Food

English Scones

The taste of memories
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I was young and newly married when I first visited the county of Cornwall on the southwest peninsula of England.

Traveling along its dramatic coastline, I fell in love with the tumbling and tumultuous surf of pristine beaches, ancient castle ruins and fishing villages filled with houses bleached by the sun and old, wooden boats, their paint chipped and peeling.

Many roads were twisted, single lanes lined with clumps of rosemary. Pink and purple hollyhocks and foxgloves were lanky and so bent by the wind it seemed they would reach inside an open car window. The beaches were covered with fine sand; often the winds were so strong that granules would collect in my eyebrows and ears. We found smooth bits of blue and green sea glass and searched for tiny, mottled stones covered in veins. The stones I found resembled miniature-sized globes of the earth.

I still remember the fish and chips wrapped in newspaper, served with malt vinegar, and my first Cornish pasty, a hand-crimped pastry stuffed with seasoned beef and chopped rutabagas and onions.

Twenty-five years ago I had only one stamp in my passport. I was innocent, impressionable and eager to taste the pleasures of the world. Cornwall was the perfect place to start.

My English sister-in-law introduced me to a Cornish cream tea when we stayed in a hamlet called Ruan Lanahorn near Truro.

Proper cream teas contain scones, strawberry jam and clotted cream. Scones are crumbly and look similar to biscuits, but are sweeter and denser. Clotted cream is essential to the cream tea. Silken in texture and more spreadable than American cream cheese, it is made by leaving heated milk in a pan for several hours. The cream rises to the top of the pan and “clots.” (Since it is about a million calories per teaspoon, I also think it refers to the transformation that takes place in your arteries after one too many cream teas.)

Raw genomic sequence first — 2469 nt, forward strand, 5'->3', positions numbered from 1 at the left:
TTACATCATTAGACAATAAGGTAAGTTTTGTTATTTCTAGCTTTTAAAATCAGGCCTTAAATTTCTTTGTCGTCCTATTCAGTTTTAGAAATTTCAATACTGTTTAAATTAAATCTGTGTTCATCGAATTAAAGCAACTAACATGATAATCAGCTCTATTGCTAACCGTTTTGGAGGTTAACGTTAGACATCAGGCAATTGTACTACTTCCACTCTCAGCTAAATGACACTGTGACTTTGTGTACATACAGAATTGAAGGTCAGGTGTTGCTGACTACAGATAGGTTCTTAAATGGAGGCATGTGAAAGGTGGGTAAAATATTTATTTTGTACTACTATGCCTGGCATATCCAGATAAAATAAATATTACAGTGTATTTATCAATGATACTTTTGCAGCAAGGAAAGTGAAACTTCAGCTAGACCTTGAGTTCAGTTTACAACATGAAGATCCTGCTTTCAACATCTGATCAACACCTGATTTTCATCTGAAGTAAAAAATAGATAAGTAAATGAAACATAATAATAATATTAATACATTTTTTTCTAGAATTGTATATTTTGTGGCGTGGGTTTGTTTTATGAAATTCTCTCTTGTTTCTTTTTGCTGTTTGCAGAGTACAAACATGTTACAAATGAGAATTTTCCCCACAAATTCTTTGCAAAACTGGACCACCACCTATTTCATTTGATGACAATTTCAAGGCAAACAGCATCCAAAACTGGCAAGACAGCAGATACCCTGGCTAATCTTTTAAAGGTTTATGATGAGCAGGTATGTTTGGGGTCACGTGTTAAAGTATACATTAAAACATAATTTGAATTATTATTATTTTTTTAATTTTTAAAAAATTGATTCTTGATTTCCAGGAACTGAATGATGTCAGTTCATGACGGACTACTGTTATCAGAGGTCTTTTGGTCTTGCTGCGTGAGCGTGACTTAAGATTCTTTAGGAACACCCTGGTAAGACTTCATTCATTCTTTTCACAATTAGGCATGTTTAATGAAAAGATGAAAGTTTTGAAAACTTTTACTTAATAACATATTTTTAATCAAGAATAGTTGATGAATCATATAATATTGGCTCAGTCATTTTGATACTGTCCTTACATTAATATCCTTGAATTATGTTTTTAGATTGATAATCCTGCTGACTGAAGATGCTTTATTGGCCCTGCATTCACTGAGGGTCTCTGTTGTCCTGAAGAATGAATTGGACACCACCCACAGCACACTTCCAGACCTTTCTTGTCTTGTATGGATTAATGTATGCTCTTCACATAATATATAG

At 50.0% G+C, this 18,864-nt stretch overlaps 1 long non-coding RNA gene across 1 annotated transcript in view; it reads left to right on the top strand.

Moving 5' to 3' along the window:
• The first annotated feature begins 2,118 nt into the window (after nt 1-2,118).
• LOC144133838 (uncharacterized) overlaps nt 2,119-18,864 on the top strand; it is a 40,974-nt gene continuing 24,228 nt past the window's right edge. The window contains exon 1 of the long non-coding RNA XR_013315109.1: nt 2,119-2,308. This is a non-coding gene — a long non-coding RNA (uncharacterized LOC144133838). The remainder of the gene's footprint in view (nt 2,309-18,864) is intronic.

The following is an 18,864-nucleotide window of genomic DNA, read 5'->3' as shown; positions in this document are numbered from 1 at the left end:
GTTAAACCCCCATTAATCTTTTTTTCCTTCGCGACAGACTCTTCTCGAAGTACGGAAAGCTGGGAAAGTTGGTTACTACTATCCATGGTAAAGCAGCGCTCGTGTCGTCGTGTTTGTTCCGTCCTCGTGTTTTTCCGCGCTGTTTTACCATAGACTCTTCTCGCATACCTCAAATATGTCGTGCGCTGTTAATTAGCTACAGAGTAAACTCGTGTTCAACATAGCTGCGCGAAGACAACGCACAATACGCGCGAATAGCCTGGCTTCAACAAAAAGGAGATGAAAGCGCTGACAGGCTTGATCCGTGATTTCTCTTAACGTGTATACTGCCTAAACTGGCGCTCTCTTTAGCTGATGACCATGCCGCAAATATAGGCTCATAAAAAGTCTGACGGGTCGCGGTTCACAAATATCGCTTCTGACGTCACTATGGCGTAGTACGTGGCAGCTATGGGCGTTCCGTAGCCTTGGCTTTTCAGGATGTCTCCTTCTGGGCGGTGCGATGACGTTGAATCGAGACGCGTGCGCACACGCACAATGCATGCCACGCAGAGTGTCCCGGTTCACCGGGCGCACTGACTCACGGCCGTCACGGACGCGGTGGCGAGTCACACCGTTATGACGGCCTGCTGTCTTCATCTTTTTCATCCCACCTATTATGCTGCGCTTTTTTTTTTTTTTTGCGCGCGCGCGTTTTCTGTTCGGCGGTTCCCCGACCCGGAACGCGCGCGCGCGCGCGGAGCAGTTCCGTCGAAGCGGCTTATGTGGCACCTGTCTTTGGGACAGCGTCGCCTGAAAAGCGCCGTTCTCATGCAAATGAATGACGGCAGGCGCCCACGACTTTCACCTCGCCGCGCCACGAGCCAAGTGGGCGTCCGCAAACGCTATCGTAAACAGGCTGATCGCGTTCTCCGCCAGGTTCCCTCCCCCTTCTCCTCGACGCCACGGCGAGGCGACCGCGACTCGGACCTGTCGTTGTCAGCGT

I remember this particular cream tea because, during my first trip to Cornwall, I experienced an inexplicable slowing of time. Sitting in a little cottage near the sea with my new family, my hands wrapped around a cup of warm, milky tea, I could hear the ticking of the clock. I saw the brightness of the jam and watched crumbs from the scone drop onto my lap.

Cream teas are the perfect way to end a day spent on the beach, smelling of the sun, covered in sand with the roaring of wind and waves in your ears.  There is no finer way to while away an afternoon in the Cornish countryside.

Scones are one of the great dining pleasures of traveling through England and Cornwall. The recipe here comes from the New York Times and is easy to make at home.

[RECIPE]

English Scones

From the New York Times Dining Section

Ingredients

3 cups self-rising flour
2 teaspoons baking powder
1/4 teaspoon salt
1/4 cup sugar
4 ounces unsalted butter at cool room temperature, more for pan, optional
1 cup plus 1 tablespoon whole milk
1 cup dried currants, optional
1 egg yolk

In a large bowl, sift together the flour, baking powder and salt. Whisk in the sugar. (Or give all the dry ingredients a quick whirl in a food processor.) Cut butter into bits and work it into the dry ingredients with fingertips or a pastry blender, or by pulsing the processor, until mixture is finely crumbly. If using a food processor, transfer mixture to a bowl.

Gradually add one cup milk and the currants, if using, and mix with a fork. Knead lightly by hand to make a smooth dough. Wrap in plastic and refrigerate 20 minutes.

Heat oven to 425 degrees. Grease a baking sheet with butter or line it with parchment paper. Roll dough to a 3/4-inch thickness. Use a fluted 2- or 3-inch cutter to punch out scones. Scraps can be kneaded lightly for additional scones. Beat the egg yolk with remaining milk and brush on the scones. Place on baking sheet and bake 10 to 12 minutes until risen and golden brown. Makes 16 medium scones or 10 to 12 large scones.

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